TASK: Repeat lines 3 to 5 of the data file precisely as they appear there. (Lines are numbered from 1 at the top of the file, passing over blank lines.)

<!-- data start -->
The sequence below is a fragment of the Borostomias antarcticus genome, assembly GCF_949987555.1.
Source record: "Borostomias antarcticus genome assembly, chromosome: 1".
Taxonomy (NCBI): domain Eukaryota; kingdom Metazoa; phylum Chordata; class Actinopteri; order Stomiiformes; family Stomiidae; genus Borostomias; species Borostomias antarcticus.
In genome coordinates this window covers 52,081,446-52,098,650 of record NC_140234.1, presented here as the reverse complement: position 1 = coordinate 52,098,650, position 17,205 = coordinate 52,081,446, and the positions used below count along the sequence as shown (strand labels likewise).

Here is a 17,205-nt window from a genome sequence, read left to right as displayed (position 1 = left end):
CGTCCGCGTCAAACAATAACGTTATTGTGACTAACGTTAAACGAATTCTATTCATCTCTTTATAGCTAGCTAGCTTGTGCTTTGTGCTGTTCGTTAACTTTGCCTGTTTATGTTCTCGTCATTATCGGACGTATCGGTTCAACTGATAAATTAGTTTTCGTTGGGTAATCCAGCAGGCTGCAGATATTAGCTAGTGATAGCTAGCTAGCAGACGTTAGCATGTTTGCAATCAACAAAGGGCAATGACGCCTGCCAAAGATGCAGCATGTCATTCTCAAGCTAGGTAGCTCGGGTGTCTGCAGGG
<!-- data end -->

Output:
Taxonomy (NCBI): domain Eukaryota; kingdom Metazoa; phylum Chordata; class Actinopteri; order Stomiiformes; family Stomiidae; genus Borostomias; species Borostomias antarcticus.
In genome coordinates this window covers 52,081,446-52,098,650 of record NC_140234.1, presented here as the reverse complement: position 1 = coordinate 52,098,650, position 17,205 = coordinate 52,081,446, and the positions used below count along the sequence as shown (strand labels likewise).

Here is a 17,205-nt window from a genome sequence, read left to right as displayed (position 1 = left end):